Critics of a new United Nations report on global warming say their skepticism is based on discrepancies between the UN’s climate models and actual, observable conditions.
The UN’s Intergovernmental Panel on Climate Change (IPCC) will release its full report on Monday. It expresses 95% certainty that human activity is primarily responsibly for an observed rise in global temperatures over the past century. Environmentalists have said that even mild criticism of such reports on global warming as science "denial."
Skeptics have already pointed to what they say are flaws in the report’s methodology and resulting problems with its findings.
Past discrepancies between the IPCC’s models and either subsequent environmental conditions or contradictory scientific work at the time demonstrate why those models should not be taken at face value, the critics say.
The IPCC predicted in 1995 that global sea levels would rise by up to 55 centimeters by 2100 "for the range of emissions scenarios."
"Sea level rise is one of the most visible effects of climate change and the report found that sea levels are increasing more rapidly than in previous decades," wrote Andrew Freedman of Climate Central about the IPCC’s new report.
But recent peer-reviewed work has cast doubt on the linkage between global temperatures and sea level rise.
"Confidence in projections of global-mean sea-level rise (GMSLR) depends on an ability to account for GMSLR during the 20th century," according to a July study published in the Journal of Climate.
That study found "small or no acceleration, despite the increasing anthropogenic forcing."
The rhetoric coming from global warming alarmists is inconsistent with actual findings, said Chip Knappenberger, assistant director of the Center for the Study of Science at the Cato Institute.
"There is a growing discrepancy between what real world observations are telling us about the evolution of the climate under increasing atmospheric greenhouse gas concentrations, and climate model simulations of that evolution," said Knappenberger.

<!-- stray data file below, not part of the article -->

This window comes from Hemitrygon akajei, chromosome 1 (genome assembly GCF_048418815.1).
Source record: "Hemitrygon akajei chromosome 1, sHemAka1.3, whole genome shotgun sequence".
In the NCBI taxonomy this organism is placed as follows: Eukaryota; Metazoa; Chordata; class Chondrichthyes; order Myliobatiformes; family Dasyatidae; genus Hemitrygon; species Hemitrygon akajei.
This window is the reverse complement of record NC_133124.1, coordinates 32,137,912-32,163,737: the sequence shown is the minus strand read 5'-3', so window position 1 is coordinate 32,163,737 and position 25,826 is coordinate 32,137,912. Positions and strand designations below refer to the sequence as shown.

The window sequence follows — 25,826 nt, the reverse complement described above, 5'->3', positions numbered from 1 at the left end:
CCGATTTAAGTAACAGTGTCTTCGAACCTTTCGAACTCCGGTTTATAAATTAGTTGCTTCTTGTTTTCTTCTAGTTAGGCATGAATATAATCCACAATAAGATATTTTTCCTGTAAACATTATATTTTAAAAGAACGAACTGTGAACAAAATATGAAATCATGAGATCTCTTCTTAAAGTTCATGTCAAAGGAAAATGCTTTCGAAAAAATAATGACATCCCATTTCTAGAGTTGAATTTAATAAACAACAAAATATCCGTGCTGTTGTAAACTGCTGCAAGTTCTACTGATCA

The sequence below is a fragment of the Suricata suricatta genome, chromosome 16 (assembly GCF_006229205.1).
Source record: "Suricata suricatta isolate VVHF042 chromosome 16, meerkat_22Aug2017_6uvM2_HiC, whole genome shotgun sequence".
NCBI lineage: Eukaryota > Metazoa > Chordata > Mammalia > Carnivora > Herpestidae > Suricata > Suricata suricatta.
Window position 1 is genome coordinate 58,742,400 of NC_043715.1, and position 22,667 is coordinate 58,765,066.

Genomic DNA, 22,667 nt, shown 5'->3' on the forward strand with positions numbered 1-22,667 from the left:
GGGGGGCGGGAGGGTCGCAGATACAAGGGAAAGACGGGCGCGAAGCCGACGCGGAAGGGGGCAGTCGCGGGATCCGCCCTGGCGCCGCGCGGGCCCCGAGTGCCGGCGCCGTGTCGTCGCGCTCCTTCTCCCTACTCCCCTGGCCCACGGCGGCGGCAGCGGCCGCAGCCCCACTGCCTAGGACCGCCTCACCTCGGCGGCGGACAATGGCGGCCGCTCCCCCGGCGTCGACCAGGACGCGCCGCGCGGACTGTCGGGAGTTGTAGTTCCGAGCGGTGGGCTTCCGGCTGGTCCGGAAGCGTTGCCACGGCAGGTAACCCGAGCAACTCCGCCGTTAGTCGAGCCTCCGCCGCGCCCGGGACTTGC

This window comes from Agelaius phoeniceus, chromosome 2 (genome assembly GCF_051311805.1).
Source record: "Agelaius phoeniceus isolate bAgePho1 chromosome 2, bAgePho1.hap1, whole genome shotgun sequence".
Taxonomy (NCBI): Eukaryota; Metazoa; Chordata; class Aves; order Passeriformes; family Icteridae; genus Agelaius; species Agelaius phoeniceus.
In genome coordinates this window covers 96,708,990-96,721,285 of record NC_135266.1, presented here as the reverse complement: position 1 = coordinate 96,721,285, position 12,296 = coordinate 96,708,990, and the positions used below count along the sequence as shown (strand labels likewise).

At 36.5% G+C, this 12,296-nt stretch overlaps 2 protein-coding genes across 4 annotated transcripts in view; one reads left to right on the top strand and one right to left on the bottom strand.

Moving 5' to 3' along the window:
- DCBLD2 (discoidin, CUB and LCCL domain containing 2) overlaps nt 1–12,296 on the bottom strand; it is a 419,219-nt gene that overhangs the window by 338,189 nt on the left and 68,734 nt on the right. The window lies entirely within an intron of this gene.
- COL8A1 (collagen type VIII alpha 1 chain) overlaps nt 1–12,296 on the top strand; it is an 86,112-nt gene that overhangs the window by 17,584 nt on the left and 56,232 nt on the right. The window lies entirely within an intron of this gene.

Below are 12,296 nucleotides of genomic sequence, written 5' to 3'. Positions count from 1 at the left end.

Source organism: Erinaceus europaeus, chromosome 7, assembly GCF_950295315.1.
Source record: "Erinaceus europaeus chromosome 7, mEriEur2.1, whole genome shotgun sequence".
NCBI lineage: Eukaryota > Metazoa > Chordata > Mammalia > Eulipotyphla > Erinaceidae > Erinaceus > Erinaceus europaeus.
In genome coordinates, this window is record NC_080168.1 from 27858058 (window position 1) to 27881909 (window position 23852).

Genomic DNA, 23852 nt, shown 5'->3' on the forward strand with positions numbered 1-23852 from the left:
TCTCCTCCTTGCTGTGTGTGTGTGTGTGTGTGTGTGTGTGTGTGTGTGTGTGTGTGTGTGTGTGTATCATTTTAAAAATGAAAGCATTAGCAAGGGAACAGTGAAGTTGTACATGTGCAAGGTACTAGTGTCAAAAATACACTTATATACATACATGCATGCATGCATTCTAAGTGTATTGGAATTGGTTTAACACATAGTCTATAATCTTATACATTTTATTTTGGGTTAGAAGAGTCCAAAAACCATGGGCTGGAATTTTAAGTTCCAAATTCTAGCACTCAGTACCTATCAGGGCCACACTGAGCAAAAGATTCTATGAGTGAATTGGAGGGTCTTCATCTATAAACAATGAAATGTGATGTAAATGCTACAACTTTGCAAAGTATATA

Knappenberger noted that despite the panel’s climate models, the earth does not appear to have warmed over the past 15 years.
A peer-reviewed study by John C. Fyfe, Nathan P. Gillett, and Francis W. Zwiers of the Canadian Center for Climate Modeling and Analysis, published in the prestigious journal Nature Climate Change in August, faulted IPCC modeling for failing to account for the trend.
"The evidence … indicates that the current generation of climate models … do not reproduce the observed global warming over the past 20 years, or the slowdown in global warming over the past fifteen years," the study found.
IPCC authors cautioned against reading too much into that data point, insisting that 15 years is too small of a window to draw conclusions about climate modeling. Natural phenomena such as solar cycles and volcanic eruptions can account for temperature fluctuations in the short term, they note.
Fyfe, et al., acknowledge that possibility, but stand by their conclusions.
"Although these three natural variations account for some differences between simulated and observed global warming, these differences do not substantively change our conclusion that observed and simulated global warming are not in agreement over the past two decades," they wrote.
IPCC’s failure to adequately account for these facts, Knappenberger insists, represents a fatal flaw. "This is why I cave called the report both obsolete and misleading," he wrote in an email.
"We have a situation in which the latest science on two key issues – how much the earth will warm as a result of human greenhouse gas emissions, and how well climate models perform in projecting the warming – is largely not incorporated into the new IPCC report," Knappenberger explained.
Other recent phenomena have cast doubt on predictions by IPCC models.
Its 2007 climate change report predicted that Arctic sea ice would continue a decades-long trend of reduction as the Earth continued to warm.
"Satellite data indicate a continuation of the 2.7 ± 0.6% per decade decline in annual mean arctic sea ice extent since 1978," the report predicted.
While Arctic sea ice remains below levels of the last decade, it has recovered about 60% of its mass this year, according to a report in the Daily Mail.
IPCC’s 2007 report also predicted that Antarctic sea ice would continue to decline. But according to a peer-reviewed study published in the Journal of Climate in March, that may also have been based on faulty modeling.
"In contrast to the satellite data, which exhibit a slight increase in SIE [sea ice extent], the mean SIE of the models over 1979–2005 shows a decrease in each month," the report explained.
"The negative SIE trends in most of the model runs over 1979–2005 are a continuation of an earlier decline, suggesting that the processes responsible for the observed increase over the last 30 years are not being simulated correctly," it concluded.